SimCityEDU aligns gaming with common core | What are the benefits of classroom technology? | Should machines be used to grade student writing?
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March 15, 2013
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Head of the Class
Survey: How education leaders leverage technology
The Consortium for School Networking this week released the results of a survey, in which education IT leaders reveal how they use technology in the classroom. Of the leaders surveyed, most listed their top priorities as establishing high-speed broadband Internet connections, bring-your-own-device programs and preparing for new online assessments under the Common Core State Standards. EdTech magazine (3/2013)
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eLearning
SimCityEDU aligns gaming with common core
The creators of the new SimCityEDU, designed for sixth-grade students, expect it to be a powerful tool for teaching and learning -- helping to engage students and provide a type of formative assessment aligned with the Common Core State Standards. Students will be challenged to decide what kind of power plant to build in the town while the game assesses their choices, providing a tool for teachers to see how students' knowledge matches up with the standards. KQED.org/Mind/Shift blog (3/14)
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Other News
Systems Management
Should machines be used to grade student writing?
Les Perelman, former director of writing at the Massachusetts Institute of Technology, is questioning a recent study that found that machines could grade students' essays as well as humans. He finds that the study is flawed, and using machines could lead teachers to begin teaching students to write for "robo-readers." Perelman's concerns come as many states are expected to introduce new K-12 standardized tests that include writing graded by machines as part of the transition to Common Core State Standards. InsideHigherEd.com (3/15)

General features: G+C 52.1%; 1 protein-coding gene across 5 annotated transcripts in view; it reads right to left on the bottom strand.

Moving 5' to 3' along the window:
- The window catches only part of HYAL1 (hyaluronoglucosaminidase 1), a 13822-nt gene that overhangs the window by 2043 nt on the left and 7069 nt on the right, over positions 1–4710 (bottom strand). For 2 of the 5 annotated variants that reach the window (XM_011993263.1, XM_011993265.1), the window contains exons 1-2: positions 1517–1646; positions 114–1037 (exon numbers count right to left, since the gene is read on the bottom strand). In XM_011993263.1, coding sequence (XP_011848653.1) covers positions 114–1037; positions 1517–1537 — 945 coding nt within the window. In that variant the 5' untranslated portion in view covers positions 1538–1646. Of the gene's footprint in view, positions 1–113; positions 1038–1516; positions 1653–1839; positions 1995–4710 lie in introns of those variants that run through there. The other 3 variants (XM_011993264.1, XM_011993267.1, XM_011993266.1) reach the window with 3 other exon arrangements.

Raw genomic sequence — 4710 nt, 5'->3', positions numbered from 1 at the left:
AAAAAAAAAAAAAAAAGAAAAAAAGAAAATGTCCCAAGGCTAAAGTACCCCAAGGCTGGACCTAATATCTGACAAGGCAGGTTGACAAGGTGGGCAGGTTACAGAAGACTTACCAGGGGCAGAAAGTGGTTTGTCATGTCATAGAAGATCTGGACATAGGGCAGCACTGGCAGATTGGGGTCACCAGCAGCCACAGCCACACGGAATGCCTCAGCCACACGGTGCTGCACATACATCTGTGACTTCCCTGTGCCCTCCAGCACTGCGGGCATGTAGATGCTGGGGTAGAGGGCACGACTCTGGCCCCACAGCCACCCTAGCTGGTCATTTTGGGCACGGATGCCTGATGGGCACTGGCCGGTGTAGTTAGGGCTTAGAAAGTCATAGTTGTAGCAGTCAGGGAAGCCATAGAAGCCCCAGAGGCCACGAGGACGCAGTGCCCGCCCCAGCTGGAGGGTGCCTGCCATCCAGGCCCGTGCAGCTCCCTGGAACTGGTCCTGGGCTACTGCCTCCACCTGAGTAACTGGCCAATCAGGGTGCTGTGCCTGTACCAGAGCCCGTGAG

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Other News
Managing Budgets
$15M could be saved in Calif. by suspending some exams
State Superintendent of Public Instruction Tom Torlakson is supporting legislation in California to suspend some standardized tests while new computerized exams are being developed, a move that would save the state $15 million. Lawmakers now are considering legislation that would suspend some tests beginning next fall, as well as a separate bill that would delay the suspension until 2016. Tests required by the federal government would not be suspended. Los Angeles Times (tiered subscription model)/L.A. Now blog (3/13)
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Schools and Social Media
N.C. district to allow on-campus access to social media sites
School officials in Greensboro, N.C., say that after spring break they will begin removing Internet filters that have prevented access to social media websites such as Facebook and Twitter on school campuses. The initial ban was put in place to comply with federal rules about restricting students' access to potentially inappropriate material online. However, parents, teachers and others complained that the filters limited communication. The News & Record (Greensboro, N.C.)/The Chalkboard blog (3/14)
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Your Views
Is technology improving math achievement for students in your school or district? 
VoteStudents' math achievement is greatly improved because of technology
VoteMath achievement is somewhat improved because of technology
VoteTechnology has made little or no impact on student achievement in math
Last Byte
Will the common core inhibit education reform?
Middle-school teacher Mark Barnes wonders in this blog post whether Common Core State Standards and education reform can happen at the same time. Barnes, a member of his school's Common Core Transition Team, writes that the rigid standards do not foster true education reform, which would call for the abolition of standardized testing and accountability, and instead allow teachers to "create vibrant, chaotic, collaborative, technology-rich classrooms that encourage a thirst for learning." SmartBrief/SmartBlog on Education (3/14)
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SmartQuote
Any party which takes credit for the rain must not be surprised if its opponents blame it for the drought."
-- Dwight Morrow,
American businessman, politician and diplomat
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